By Molly Kirk/DWR
Photos by Meghan Marchetti/DWR
The Department of Wildlife Resources (DWR) and the U.S. Fish and Wildlife Service (USFWS) recently released an endangered species of mussel, the James spinymussel, into the main stem of the James River in central Virginia. James spinymussel hasn’t been found in the James River for more than 50 years, and DWR and USFWS biologists, working toward this release for more than 20 years, hope this event is a step toward re-establishing a native population in the James.
Current wild populations of the James spinymussel exist in smaller tributaries of the James River in Virginia and West Virginia, and in the Dan/Mayo River systems within the Roanoke River drainage in Virginia and North Carolina. “It’s believed to have been lost over about 90 percent of its historic range, including the main stem of the James River,” said Brian Watson, DWR Aquatic Resources Biologist and State Malacologist. “A lot of it probably had to do with pollution due to historic uses on the James River. The James is our largest river in Virginia, so there was a lot of industrial and developmental pressure on the river prior to the Clean Water Act in 1972.”
The James spinymussel is a small freshwater mussel slightly less than 3 inches in length and is one of only three spined freshwater mussel species in the United States. Adults have a dark brown shell with prominent growth rings and occasionally, short spines on each valve. Young mussels have a shiny yellow shell with or without one to three short spines. Suitable habitat for this species includes free-flowing streams with silt-free bottoms and a variety of flow regimes and water depths. Like other freshwater mussels, this species is a filter feeder. “You may not understand the importance of mussels, but if they are doing well in the water, it indicates that the river or the water is suitable or safe for you to enjoy your activities too. Healthy mussels mean healthy water, and healthy water helps keep humans healthy,” said Watson.
Water quality in the James River, as reflected in the James River Association’s (JRA) bi-annual State of the James assessment, has been improving over the last decade to the point where the more common mussel species populations that still inhabit the river are healthy. “What we’re seeing with JRA’s assessment, and what we’ve been seeing with freshwater mussels in the James River primarily from Lynchburg downstream to about Richmond, has given us an indication that conditions are good for the reintroduction of a rare species like the James spinymussel,” said Watson.
DWR and USFWS have been working on propagating and raising James spinymussel at the Virginia Fisheries and Aquatic Wildlife Center, a cooperative freshwater mussel hatchery at Harrison Lake National Fish Hatchery operated by DWR and USFWS in Charles City, Virginia, since 2007. They’ve released James spinymussel into existing populations in James River tributaries, but a major goal has always been to re-introduce them into the main stem of the James. “From a rare species standpoint, trying to recover it in the James River and maintain its population there is important for maintaining the survival of the species as a whole,” said Watson. “We have to get it back into the main stem James River in order for the species to be healthy across the entire watershed.”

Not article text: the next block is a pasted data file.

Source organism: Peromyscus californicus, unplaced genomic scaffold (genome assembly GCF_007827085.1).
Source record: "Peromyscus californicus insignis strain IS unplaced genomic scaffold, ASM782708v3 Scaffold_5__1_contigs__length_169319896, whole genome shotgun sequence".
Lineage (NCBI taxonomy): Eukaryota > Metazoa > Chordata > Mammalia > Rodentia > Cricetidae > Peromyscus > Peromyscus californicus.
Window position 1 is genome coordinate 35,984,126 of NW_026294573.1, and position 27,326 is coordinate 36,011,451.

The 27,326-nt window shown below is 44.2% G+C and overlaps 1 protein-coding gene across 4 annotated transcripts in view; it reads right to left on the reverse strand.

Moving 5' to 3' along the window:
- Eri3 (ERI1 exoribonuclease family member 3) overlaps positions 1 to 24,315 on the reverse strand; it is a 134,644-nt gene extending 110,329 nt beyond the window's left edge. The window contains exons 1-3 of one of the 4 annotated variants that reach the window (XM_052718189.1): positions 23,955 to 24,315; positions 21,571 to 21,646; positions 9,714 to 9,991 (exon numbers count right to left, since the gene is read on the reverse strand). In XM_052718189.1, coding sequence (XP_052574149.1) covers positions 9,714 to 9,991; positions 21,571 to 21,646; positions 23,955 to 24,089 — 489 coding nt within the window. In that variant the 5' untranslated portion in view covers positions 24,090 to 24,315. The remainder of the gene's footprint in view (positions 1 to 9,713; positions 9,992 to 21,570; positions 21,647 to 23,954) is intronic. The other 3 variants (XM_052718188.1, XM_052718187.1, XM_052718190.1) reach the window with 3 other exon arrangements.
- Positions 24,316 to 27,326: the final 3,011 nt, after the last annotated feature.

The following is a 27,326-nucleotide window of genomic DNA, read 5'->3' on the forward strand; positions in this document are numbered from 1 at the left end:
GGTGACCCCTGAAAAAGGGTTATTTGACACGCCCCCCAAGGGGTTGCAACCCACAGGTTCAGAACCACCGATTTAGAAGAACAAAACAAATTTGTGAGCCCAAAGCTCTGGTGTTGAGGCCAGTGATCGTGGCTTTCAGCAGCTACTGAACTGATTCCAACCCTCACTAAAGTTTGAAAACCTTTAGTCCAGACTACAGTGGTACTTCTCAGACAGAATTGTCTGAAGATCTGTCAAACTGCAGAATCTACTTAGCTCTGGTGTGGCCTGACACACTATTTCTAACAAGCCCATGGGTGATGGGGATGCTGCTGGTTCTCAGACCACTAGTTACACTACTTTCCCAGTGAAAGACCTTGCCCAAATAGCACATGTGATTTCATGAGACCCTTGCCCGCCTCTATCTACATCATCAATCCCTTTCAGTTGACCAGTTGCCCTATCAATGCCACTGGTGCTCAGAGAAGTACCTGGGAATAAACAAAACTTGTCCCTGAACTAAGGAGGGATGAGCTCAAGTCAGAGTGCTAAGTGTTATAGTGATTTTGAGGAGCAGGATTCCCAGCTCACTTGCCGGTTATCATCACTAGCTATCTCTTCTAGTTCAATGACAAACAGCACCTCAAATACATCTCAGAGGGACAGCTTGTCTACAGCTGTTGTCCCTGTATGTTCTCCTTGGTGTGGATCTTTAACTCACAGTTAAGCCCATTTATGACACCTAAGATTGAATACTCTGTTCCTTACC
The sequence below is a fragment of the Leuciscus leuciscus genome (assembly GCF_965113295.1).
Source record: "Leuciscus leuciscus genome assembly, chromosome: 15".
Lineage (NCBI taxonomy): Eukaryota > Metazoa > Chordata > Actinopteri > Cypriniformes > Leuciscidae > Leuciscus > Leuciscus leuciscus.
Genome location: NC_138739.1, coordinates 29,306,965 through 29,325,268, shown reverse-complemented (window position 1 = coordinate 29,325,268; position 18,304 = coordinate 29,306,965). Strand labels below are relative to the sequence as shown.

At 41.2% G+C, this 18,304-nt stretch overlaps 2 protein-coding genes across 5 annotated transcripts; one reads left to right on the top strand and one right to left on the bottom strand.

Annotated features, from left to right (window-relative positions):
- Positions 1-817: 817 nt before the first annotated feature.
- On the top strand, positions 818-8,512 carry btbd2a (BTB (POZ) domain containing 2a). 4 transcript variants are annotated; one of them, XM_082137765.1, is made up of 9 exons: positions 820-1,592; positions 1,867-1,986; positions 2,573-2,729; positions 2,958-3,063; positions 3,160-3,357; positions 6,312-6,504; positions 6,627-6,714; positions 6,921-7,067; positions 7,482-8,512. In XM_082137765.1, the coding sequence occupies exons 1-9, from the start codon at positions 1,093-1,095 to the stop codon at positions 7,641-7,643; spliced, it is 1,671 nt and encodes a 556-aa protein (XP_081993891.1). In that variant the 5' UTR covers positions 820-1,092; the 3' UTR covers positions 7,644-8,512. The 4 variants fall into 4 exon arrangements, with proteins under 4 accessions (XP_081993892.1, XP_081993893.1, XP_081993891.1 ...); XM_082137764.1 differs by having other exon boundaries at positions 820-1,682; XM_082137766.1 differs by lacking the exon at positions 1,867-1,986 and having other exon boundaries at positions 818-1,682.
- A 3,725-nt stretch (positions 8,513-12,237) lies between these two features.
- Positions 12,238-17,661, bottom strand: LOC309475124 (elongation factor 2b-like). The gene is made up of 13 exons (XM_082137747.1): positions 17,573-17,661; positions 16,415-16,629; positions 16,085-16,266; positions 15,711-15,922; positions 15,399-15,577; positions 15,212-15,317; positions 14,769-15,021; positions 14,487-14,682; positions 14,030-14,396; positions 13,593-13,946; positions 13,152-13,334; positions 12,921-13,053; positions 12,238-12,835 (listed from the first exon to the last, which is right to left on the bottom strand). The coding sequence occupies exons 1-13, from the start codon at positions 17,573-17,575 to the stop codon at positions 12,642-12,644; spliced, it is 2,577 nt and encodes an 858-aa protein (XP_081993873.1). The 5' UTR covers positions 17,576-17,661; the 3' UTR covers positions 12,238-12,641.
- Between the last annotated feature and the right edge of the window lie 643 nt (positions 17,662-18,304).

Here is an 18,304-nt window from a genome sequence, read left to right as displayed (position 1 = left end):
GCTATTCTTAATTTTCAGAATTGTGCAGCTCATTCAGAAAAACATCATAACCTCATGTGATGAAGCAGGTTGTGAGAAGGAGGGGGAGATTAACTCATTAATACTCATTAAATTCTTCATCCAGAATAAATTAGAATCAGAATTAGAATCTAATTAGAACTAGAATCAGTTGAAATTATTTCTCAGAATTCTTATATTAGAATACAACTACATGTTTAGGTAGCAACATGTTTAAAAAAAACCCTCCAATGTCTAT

DWR and USFWS biologists have attached tags with unique numbers to each of almost 1,300 mussels to assist with post-release population monitoring. About half of those mussels are fitting with passive integrated transponder (PIT) tags that can be detected with a special antennae. In the coming years, biologists will use both the PIT tag pings detected and visual monitoring by snorkeling or diving to determine if the released James spinymussels are surviving, reproducing, and sustaining further generations of mussels. It may take at least a decade before the biologists can determine if the population has become healthy and self-sustaining.
“I don’t pretend to believe that this release is the end of the story by any means,” said Watson. “Hopefully, this species is on the road to recovery, but we still have a number of years to see. The hope is that after we release them, they will survive and reproduce.”
Watson noted that the James spinymussel’s return to the James River has been made possible by a large team working cooperatively. “It’s been a host of individuals over the years who have gotten us to this point, whether it’s some of us that have worked directly with the propagation of the James spinymussel, or other folks who have worked on policy issues with the species that have helped us to get to a point where we can do this,” he said.